Many responses to my post on communication.
I can’t address all of the conversations here, but I’ll share a quote and answer a question.
The quote was sent by reader Tom who writes
It jumped to mind as I was reading and I wondered if that quote was coming further down in the text.
It didn’t, but it’s a good one, so here it is:
The single biggest problem in communication is the illusion that it has taken place. 
My response to Tom was that
I was trying to answer the question: How do I know whether people got or understood what I told or wrote them? And I too often observed in my own life and in conversation with managers that the answer “well, I sent out an email” does not ensure understanding.
The question: How then do I ensure that I understood what the other person is trying to say?
A good place to start is Rapoport’s Rules of Argument:
a list of rules promulgated by the social psychologist and game theorist Anatol Rapoport (creator of the winning Tit-for-Tat strategy in Robert Axelrod’s legendary prisoner’s dilemma tournament).
They are meant to help one put together a “successful critical commentary” as well as “be charitable” to the person you are speaking with. Because the context of the rules is a discussion and possible disagreement, Rapaport calls the person you are talking to “the target”. Here are the rules:
- You should attempt to re-express your target’s position so clearly, vividly, and fairly that your target says, “Thanks, I wish I’d thought of putting it that way.”
- You should list any points of agreement (especially if they are not matters of general or widespread agreement).
- You should mention anything that you have learned from your target.
- Only then are you permitted to say so much as a word of rebuttal or criticism. 
In my work with managers I often invite them to seek confirmation that they understood what the other person is saying by prefacing the “re-express” with phrases such as “If I heard you correctly, …” or “What I’m hearing you say is…” followed by the “re-express” in one’s own words and not simply a repetition of the other person’s words.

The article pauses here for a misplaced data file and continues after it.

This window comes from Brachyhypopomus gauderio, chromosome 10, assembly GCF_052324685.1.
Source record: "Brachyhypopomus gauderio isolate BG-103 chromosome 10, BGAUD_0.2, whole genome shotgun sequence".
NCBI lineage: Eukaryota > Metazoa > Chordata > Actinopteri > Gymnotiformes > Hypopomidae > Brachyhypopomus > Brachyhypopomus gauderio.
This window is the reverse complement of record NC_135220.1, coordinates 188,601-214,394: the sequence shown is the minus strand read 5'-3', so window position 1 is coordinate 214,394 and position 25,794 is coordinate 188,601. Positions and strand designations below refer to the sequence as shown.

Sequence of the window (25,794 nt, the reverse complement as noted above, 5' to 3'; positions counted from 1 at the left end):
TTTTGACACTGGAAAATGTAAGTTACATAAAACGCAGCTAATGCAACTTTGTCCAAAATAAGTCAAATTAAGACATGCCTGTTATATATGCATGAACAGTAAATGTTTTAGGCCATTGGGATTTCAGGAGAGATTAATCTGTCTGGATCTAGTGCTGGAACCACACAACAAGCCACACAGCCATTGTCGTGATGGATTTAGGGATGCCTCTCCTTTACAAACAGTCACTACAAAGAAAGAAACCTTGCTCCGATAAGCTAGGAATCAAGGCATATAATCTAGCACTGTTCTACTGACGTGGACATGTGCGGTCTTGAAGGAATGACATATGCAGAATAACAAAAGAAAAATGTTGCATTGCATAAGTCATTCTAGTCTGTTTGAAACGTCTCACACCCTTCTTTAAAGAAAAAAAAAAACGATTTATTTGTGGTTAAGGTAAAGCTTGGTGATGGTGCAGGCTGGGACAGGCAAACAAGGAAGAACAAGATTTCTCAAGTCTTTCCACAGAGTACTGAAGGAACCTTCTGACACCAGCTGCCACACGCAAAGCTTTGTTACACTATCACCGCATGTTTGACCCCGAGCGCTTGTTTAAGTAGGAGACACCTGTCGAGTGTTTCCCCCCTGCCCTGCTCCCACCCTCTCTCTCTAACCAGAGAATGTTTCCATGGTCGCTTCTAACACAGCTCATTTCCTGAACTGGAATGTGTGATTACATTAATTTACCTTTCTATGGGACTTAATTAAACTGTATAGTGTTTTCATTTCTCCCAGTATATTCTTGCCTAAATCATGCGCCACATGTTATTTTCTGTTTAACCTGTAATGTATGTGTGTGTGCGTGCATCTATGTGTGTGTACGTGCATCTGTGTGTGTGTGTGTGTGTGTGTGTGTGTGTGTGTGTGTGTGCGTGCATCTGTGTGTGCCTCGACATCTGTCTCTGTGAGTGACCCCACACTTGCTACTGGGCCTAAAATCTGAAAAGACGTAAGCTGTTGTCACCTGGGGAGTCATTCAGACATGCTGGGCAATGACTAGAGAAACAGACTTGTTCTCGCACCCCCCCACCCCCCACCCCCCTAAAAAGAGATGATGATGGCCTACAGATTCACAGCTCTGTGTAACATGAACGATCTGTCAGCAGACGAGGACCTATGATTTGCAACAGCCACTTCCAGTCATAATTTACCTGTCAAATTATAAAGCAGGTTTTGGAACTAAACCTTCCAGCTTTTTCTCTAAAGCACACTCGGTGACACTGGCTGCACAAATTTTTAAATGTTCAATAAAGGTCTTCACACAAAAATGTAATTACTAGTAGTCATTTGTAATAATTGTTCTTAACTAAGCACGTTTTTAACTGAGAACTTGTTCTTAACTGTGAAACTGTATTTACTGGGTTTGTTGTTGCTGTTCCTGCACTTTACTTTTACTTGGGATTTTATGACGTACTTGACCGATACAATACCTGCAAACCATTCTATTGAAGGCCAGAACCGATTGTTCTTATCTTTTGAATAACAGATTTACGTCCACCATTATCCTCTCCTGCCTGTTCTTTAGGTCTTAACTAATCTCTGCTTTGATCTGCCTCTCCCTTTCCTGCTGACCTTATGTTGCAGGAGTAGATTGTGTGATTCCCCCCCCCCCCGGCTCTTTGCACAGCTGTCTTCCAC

Another way of going at it is by figuring out how the other person’s ideas came about. I hear managers say “I know where you’re coming from”. However, rather than assume that we know, spelling it out allows the other person to confirm that we are indeed correct. Bertrand Russell states it as follows:
It is important to learn not to be angry with opinions different from your own, but to set to work understanding how they come about. If, after you have understood them, they still seem false, you can then combat them much more effectually than if you had continued to be merely horrified. 
In other words, conversation is necessary… and as soon as possible. What avoids the talking at is the quick response that seeks confirmation or clarification. Without that response to the original statement or argument, and a response to that response, we simply do not know whether the other party understands what you are trying to say. In the original post, I called this
both parties making themselves co-responsible in creating a shared understanding.
In practice, the way to be co-responsible in creating a shared understanding is to co-respond: to respond to what the other person is trying to say. Communicating is not talking at people, it’s co-responding.
 The quote has recently been attributed to George Bernard Shaw. Apparently William H. Whyte should get the credit.
 Daniel C. Dennett, Intuition Pumps and Other Tools for Thinking (2013).
 Bertrand Russell, The Art of Philosophizing and other Essays (1942), Essay I: The Art of Rational Conjecture.